Review by Judith Caldwell
The 2015 Brott Summer Music Festival opened with a varied program of 20th Century music including a Mozart Violin Concerto and a very rarely-heard Bruckner Symphony played by the director’s NAO ensemble. This is the only professional apprentice/mentor orchestra in Canada and hundreds of gifted graduating musicians audition for the 50+ places each year. The successful candidates have the opportunity to play a huge repertoire in a brief few weeks. It is an intense and unique program.
This evening opened with a 1945 Oskar Morawetz composition, Carnival Overture.
The piece was conducted by this year’s apprentice conductor – Janna Sailor. It was a very lively opening to the season and gave all the orchestra players, especially the harpist, a good workout and was great fun to hear. The name of the piece was given to it by Sir Ernest Macmillan prior to its premiere in Montreal and being very appropriate – it stuck.
Olivier Thouin was the soloist in Mozart’s Violin Concerto in A Minor, ‘the Turkish’. This is the concerto wherein Mozart gave more responsibility to the orchestra rather than simply being a backdrop to the soloist. There is a lot of interplay and Thouin and the NAO musicians clearly enjoyed it. The first movement establishes the virtuosity of the violin, the second is pensive and delicate and the third and final movement is a buoyant and charming minuet where the interplay is most marked. The ‘Turkish’ flourish at the end reflects the then craze for the exotic. Everyone concerned appeared to enjoy this work, especially the audience.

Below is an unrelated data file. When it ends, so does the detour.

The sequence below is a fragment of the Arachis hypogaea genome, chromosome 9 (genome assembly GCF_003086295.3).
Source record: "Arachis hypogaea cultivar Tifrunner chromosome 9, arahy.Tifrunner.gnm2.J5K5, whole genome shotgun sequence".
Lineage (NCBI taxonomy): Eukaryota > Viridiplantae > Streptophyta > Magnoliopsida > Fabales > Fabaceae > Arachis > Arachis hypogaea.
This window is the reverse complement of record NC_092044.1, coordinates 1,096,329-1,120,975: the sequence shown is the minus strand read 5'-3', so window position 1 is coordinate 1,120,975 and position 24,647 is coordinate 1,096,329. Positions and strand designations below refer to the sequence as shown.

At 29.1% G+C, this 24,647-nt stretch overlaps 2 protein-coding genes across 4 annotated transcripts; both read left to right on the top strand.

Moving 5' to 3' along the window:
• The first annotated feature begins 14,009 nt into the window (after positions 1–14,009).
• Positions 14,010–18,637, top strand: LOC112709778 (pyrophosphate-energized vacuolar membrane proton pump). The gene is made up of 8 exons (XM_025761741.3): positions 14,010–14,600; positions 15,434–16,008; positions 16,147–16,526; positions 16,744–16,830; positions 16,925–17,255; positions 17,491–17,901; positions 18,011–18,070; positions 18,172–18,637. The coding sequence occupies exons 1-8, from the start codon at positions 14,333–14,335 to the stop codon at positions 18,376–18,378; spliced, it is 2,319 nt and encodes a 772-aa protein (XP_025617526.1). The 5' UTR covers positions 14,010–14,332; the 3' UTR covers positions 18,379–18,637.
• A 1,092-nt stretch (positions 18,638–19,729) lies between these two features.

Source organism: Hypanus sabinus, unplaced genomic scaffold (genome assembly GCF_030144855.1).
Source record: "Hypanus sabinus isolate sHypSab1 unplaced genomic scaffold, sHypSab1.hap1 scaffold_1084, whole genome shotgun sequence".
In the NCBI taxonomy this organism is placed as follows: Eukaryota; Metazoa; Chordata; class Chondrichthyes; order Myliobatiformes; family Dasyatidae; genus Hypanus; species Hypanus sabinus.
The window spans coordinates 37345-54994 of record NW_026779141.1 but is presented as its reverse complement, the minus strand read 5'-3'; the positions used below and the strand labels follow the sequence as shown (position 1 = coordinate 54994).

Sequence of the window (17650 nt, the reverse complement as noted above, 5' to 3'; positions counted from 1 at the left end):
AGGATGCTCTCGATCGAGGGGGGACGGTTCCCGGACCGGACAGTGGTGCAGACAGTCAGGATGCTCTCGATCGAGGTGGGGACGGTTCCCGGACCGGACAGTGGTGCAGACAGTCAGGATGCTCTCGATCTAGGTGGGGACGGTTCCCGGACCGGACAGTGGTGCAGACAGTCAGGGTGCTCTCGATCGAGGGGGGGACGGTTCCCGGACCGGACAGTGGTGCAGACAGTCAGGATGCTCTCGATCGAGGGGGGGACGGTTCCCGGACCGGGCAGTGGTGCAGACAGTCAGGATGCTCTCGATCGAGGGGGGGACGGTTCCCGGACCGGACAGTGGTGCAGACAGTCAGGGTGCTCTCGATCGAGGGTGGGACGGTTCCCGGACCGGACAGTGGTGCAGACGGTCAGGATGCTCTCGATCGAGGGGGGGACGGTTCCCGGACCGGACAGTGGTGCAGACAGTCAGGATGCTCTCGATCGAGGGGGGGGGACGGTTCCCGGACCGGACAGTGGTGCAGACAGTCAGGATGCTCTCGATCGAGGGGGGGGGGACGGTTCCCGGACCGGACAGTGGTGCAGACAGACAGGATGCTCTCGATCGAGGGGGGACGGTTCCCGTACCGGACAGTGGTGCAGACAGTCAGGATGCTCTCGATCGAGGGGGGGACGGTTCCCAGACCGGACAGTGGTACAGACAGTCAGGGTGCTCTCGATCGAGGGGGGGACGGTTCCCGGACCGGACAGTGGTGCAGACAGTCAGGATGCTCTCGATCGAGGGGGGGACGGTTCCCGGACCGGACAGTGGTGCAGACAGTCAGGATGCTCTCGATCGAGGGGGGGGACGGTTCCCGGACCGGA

After intermission Brott congratulated those of us there for being the ones willing to brave the Bruckner. Anton Bruckner was much maligned by the critics especially the influential Eduard Hanslick who hated Bruckner; Wagner; including the ‘new German school’ and heaped scorn on all of them. Bruckner was a mild-mannered church organist and lacked the ego necessary to ignore his critics. That said; his work is long and could probably benefit from some editing. He does have lovely long melodic lines, but sometimes they seem to wander aimlessly – especially in the lyrical and tender second movement. The entire work reminded me of a fox hunt with the fox repeatedly going to ground until the horns sounded the renewed chase and the entire orchestra responded in hot pursuit. This was a piece which required a lot of stamina, especially from the brass section, and it was beautifully played by this young and eager group of musicians. Next Thursday the orchestra will perform Mendelssohn’s Italian Symphony as part of the “Viva L’Italia” concert at the Burlington Performing Arts Centre.